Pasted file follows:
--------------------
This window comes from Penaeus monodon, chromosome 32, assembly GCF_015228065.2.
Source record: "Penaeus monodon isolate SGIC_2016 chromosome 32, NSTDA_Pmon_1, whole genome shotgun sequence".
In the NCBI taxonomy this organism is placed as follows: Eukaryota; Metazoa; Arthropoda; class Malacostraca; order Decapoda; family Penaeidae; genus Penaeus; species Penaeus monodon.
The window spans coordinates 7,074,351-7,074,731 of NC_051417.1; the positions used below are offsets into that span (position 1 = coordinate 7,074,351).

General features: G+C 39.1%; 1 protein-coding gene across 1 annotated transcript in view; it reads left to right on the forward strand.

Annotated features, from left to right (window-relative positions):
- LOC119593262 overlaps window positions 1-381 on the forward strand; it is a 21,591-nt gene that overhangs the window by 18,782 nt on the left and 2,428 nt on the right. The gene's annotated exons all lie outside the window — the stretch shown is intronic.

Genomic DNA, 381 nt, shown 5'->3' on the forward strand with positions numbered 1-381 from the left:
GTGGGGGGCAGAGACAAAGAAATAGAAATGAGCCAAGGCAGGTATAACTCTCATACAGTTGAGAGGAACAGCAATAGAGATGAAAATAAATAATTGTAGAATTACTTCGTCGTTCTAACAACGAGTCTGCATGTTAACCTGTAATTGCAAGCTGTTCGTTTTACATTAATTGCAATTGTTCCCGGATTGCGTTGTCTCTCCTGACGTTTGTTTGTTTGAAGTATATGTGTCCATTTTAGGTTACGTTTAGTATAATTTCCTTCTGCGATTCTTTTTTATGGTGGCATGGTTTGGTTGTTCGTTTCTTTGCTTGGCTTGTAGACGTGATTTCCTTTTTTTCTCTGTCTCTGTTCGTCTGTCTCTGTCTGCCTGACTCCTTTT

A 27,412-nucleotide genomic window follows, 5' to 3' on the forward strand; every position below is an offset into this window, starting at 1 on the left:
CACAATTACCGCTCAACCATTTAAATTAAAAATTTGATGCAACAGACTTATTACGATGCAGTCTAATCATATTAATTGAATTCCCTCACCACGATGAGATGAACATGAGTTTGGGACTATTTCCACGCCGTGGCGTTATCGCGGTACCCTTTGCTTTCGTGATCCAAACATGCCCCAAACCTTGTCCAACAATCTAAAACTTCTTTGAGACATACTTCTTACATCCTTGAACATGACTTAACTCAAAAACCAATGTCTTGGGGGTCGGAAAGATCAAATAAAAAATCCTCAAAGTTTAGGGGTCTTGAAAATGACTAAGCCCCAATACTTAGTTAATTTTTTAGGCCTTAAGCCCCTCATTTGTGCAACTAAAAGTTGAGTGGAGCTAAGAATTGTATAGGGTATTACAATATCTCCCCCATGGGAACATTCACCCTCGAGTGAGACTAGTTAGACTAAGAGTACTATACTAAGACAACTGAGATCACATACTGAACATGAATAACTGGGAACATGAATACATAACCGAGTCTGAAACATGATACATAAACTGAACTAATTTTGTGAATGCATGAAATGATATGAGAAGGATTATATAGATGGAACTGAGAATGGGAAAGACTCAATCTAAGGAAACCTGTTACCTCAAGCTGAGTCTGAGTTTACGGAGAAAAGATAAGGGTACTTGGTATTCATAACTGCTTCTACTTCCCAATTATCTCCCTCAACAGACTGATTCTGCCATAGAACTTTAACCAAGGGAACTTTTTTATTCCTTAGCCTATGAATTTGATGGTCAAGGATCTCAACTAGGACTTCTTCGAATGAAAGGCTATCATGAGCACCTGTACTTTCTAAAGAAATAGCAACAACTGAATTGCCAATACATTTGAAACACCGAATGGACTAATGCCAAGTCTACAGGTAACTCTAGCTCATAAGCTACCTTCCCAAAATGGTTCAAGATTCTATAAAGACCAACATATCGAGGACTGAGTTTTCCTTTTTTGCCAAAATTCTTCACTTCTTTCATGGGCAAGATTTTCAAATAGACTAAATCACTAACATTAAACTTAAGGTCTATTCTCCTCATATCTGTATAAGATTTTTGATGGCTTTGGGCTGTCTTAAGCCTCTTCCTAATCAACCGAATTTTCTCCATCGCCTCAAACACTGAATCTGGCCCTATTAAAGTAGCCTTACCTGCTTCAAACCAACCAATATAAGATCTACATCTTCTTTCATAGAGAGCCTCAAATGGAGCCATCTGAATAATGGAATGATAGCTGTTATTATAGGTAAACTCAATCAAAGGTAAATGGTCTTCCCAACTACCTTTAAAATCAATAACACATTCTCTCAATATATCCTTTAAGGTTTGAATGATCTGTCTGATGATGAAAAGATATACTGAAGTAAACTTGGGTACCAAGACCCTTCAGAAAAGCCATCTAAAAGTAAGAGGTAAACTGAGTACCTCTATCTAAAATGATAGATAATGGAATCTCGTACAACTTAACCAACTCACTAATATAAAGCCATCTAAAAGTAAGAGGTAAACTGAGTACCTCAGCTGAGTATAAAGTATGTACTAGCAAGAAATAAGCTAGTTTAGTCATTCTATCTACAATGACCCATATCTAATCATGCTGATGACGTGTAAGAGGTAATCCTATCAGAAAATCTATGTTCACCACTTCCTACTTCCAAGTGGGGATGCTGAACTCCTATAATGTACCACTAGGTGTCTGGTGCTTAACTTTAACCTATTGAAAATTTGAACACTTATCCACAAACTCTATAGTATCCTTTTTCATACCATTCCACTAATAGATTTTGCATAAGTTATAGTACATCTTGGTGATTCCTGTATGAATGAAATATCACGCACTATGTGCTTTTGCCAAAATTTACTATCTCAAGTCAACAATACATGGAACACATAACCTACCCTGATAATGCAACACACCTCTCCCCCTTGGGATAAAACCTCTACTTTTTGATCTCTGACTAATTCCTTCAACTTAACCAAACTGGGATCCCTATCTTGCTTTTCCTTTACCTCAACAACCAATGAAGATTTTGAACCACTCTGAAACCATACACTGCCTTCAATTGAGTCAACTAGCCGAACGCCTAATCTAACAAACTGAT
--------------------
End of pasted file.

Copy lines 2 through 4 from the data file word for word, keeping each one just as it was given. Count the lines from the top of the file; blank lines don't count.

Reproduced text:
Source record: "Penaeus monodon isolate SGIC_2016 chromosome 32, NSTDA_Pmon_1, whole genome shotgun sequence".
In the NCBI taxonomy this organism is placed as follows: Eukaryota; Metazoa; Arthropoda; class Malacostraca; order Decapoda; family Penaeidae; genus Penaeus; species Penaeus monodon.
The window spans coordinates 7,074,351-7,074,731 of NC_051417.1; the positions used below are offsets into that span (position 1 = coordinate 7,074,351).